Something Died In The Cabin
A foul smell began to seep through the floor boards of the cabin a few days ago and finding the source hasn’t been fun.
It began as an intermittent waft. Originally I thought it was coming through the windows, carried in by the breeze from some place in the bush or down by the water. As the consistency of the stench became more profound I reluctantly proceeded to scour the entire inside of the cabin, expecting to find a dead mouse. The search came up empty.
A quick inspection under the cottage also indicated nothing out of the ordinary, so I was stumped.
Finally, I accepted the uncomfortable fact that the problem must be located between the floor and the material used to hold up the insulation under the cabin.
For the next three days I did what most cottagers would do – I tried to ignore the ominous odour hoping nature would do its thing and in due course, the smell would go away.
Unfortunately, as the weather warmed the smell intensified and I finally made the painful decision to crawl under the cottage and remove the boards and insulation to see what had died.
The crawl space area beneath a cabin is the place most cottagers dare not talk of. Often used as a storage area for old mattresses and unused construction materials, the cottage crawl space is often damp, dark, and infested with critters.
As cottages go, my crawl space is actually not that bad. The area is completely clear of rubbish and stays relatively dry. Nonetheless, the mosquitoes still congregate there in hordes, only to be matched in number by a community of web weaving spiders.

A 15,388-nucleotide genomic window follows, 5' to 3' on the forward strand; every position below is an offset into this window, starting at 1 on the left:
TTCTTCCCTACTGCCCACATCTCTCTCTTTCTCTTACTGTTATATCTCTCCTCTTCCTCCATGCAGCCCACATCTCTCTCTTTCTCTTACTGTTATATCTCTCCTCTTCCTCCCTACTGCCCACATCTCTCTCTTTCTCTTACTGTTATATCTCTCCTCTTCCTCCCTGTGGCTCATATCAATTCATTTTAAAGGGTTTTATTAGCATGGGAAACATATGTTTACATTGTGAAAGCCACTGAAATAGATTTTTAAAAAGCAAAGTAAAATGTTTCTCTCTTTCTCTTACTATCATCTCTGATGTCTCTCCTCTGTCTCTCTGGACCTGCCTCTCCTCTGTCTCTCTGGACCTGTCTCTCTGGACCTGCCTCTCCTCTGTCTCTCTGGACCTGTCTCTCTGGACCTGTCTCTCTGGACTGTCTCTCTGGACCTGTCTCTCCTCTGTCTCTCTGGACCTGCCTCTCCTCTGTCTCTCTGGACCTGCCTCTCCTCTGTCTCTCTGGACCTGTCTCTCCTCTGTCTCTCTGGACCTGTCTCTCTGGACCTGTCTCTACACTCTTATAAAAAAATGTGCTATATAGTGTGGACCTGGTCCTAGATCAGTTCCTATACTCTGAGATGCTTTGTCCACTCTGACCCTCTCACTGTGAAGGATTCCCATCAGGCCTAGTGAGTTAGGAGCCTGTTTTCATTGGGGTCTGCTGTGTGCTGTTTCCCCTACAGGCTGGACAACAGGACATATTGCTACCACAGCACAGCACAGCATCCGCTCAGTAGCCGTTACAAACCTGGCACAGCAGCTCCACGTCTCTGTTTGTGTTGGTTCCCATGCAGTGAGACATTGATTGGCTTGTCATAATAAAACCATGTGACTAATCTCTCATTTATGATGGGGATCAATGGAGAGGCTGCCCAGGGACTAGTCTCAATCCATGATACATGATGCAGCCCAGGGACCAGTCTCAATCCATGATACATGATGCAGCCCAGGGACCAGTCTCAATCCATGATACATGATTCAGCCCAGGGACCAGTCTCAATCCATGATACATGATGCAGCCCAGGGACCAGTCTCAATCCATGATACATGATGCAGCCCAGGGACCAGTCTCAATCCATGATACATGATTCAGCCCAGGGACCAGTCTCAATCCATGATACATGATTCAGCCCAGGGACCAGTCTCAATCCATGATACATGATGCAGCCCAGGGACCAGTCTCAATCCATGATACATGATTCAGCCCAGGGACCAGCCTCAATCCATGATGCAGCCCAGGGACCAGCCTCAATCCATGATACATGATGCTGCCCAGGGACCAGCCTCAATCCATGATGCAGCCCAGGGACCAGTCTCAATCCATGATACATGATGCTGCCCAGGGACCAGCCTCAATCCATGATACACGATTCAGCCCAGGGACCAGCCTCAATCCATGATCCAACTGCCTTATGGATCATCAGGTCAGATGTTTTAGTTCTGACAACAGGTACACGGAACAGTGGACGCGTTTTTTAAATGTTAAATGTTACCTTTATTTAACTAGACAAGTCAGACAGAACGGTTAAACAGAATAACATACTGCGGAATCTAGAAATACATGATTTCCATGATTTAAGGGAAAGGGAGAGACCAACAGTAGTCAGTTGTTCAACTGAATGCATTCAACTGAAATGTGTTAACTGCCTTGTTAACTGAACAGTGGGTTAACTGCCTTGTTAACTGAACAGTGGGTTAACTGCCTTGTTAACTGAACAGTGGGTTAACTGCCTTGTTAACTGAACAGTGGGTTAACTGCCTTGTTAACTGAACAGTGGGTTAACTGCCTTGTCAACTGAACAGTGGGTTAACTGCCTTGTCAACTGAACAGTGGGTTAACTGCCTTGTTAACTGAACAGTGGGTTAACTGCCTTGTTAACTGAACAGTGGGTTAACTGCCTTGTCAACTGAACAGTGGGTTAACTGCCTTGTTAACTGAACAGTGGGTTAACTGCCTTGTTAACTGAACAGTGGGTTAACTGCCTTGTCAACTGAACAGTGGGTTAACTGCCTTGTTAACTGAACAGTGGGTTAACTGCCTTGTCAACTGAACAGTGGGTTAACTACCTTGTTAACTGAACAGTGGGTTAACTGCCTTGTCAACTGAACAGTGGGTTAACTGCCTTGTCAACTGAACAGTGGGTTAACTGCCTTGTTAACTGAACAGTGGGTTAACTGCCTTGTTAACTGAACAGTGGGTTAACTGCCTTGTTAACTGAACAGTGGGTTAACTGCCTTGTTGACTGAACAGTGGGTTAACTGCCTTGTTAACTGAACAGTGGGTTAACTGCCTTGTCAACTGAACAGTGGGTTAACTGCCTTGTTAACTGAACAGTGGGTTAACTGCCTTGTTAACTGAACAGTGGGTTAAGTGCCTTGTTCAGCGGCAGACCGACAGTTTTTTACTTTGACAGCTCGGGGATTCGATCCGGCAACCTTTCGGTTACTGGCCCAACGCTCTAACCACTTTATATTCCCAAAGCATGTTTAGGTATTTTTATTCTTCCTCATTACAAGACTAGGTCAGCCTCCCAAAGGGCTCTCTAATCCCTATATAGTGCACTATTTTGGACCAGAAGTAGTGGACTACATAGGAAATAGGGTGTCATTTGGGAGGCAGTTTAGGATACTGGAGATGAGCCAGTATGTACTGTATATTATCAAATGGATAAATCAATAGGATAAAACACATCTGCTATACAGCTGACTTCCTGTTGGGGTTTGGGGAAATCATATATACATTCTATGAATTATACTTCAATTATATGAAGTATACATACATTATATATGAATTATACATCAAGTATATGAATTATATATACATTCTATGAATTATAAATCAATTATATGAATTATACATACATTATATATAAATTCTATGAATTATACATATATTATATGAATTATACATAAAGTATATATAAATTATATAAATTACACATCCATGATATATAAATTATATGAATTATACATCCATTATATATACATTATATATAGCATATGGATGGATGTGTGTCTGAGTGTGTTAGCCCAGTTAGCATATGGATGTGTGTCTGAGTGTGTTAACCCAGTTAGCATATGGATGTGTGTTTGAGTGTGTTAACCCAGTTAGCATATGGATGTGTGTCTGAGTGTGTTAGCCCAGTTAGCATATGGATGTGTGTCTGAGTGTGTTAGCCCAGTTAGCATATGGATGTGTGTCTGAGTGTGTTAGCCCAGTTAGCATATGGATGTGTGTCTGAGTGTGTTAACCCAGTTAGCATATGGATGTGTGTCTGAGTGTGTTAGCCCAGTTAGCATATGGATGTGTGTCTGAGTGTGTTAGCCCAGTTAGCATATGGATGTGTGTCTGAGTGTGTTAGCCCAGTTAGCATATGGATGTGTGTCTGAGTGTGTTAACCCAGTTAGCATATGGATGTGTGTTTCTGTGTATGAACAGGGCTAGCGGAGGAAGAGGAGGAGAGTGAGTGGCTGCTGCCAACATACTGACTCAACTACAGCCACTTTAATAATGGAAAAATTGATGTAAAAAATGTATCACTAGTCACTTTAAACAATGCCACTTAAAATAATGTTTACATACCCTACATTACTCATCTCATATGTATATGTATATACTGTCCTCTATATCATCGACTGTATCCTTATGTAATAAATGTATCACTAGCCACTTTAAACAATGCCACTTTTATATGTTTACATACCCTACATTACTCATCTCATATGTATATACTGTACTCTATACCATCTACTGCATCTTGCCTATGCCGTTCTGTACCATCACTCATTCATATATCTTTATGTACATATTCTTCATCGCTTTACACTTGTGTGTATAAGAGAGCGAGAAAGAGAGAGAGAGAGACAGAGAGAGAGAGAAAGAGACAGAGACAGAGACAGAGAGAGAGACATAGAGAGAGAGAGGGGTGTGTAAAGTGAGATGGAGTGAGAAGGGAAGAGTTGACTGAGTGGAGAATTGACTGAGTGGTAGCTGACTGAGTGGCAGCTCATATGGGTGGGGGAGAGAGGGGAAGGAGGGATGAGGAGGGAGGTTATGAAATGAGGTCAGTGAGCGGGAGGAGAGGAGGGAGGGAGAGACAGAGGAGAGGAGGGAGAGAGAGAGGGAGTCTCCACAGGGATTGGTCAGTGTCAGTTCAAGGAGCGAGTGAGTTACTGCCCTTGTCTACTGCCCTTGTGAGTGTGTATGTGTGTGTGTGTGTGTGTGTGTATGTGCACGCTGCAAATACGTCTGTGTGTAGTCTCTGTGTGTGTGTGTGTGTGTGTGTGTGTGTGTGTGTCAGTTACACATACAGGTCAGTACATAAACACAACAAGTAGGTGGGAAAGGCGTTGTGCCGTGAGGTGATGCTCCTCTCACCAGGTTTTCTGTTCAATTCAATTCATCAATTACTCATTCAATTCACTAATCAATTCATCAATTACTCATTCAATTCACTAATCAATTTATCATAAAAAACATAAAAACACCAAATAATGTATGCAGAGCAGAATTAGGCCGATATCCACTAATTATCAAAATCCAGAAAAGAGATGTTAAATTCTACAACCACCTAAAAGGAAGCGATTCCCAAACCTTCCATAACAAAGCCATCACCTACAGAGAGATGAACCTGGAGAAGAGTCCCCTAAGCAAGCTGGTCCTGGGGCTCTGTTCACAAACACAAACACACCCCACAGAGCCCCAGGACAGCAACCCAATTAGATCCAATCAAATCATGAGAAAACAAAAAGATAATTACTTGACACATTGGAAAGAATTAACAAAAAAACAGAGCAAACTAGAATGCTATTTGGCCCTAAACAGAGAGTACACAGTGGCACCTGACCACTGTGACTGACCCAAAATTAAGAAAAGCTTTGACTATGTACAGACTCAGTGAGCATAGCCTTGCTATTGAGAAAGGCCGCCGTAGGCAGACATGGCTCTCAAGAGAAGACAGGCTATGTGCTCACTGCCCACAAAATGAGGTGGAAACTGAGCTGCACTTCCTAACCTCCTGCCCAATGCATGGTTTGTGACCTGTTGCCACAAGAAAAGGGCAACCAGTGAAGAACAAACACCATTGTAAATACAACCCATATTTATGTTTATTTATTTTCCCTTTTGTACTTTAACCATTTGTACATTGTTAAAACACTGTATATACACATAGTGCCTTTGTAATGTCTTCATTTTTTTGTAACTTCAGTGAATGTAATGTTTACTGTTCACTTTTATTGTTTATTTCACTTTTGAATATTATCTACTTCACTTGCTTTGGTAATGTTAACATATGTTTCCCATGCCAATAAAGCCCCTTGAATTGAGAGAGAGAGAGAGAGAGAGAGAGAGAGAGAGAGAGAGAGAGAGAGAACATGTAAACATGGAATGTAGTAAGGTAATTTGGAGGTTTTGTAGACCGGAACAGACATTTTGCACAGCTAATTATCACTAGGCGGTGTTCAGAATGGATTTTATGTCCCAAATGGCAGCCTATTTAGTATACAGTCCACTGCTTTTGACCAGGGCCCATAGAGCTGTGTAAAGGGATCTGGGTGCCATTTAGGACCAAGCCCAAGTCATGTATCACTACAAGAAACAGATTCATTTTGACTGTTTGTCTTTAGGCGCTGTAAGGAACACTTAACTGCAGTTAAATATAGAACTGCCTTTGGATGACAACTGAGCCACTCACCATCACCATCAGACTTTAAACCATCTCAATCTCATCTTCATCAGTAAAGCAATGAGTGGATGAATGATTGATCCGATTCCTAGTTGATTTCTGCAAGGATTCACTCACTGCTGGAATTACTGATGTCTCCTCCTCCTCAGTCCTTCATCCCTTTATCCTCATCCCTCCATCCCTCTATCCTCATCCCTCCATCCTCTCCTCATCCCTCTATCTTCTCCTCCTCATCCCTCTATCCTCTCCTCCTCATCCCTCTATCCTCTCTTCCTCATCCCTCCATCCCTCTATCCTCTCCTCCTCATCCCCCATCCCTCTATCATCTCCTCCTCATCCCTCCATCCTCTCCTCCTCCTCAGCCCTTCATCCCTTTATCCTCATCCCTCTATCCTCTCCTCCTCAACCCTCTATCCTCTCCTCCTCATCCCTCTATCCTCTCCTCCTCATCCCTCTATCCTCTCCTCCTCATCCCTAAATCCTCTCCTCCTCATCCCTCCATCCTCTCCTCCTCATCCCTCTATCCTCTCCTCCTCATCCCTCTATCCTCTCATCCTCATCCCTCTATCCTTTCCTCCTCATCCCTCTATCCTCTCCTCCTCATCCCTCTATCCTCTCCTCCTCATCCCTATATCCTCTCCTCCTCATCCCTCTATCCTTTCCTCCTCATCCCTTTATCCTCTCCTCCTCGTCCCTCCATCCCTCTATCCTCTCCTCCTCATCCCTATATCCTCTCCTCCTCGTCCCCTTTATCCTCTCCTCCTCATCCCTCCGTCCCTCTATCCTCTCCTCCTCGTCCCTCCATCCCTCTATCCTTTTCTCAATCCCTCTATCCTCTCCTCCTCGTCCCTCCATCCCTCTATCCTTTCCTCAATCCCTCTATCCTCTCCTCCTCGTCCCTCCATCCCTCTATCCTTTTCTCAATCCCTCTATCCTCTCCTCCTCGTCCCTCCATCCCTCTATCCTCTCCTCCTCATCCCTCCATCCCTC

I have known for years that the area under the floor harbours a labyrinth of passage ways used by mice during the winter months, and opening it up has always been a dreaded task.
Fully garbed with mask and overalls, I began to crawl under the cabin to investigate the foul smell. Arriving at the area where the source of the stench appeared to be, my mind reached the unattractive conclusion that the odour and an oversized hole at the other end of the crawl area might be linked.
Last fall, I discovered a peculiar hole that had been chewed into the floor underneath the southeast side of the cottage. I made a feeble attempt to cover it with a flimsy piece of wood and this spring I found the wood once again removed. As disconcerting as this was, I hadn’t heard any noises that would indicate the presence of an animal larger than a mouse living under the cabin floor, so I simply chose to ignore it.
Was that decision about to come back to bite me?
Fighting off the bugs and a bout of claustrophobia, I rolled over on my back and reluctantly reached up to pull away the board covering the insulation. As the old nail screeched and the corner piece of the board began to slowly separate from the joist, a sudden movement on the other side sent my heart racing. The faint disturbance had been accompanied by a terrifying sound – a sort of annoyed snort – or so I thought.
I stopped removing the board immediately. Listening for a further sign of life, only the buzz of the mosquitoes broke the silence. I moved the board a little more, and again I swear I heard something move. It might have been my imagination but I didn’t bother to wait any longer to confirm my beliefs.
The image of a ferocious forest critter preparing to launch itself onto my face invaded my thoughts, and like any other well-seasoned cabin man, I lost my cool and decided to retreat. Rolling back over onto my belly, I quickly slithered in reverse until I reached the safety of daylight.
Sitting on my knees I embraced a few lucid moments of reflection, and uttered a few choice words in the direction of my foe. Then, abandoning the project altogether, I headed for the beer fridge to reward myself for an investigation well done.
A few more days passed and the horrid smell magically disappeared. Whether something had been stashed there by a forest dweller and summarily removed after my visit, or nature finally took care of the decomposition process, I am not sure, but I consider the issue resolved.
Sometimes, ignoring a problem really is the best solution, right?
Written by: Andrew Walker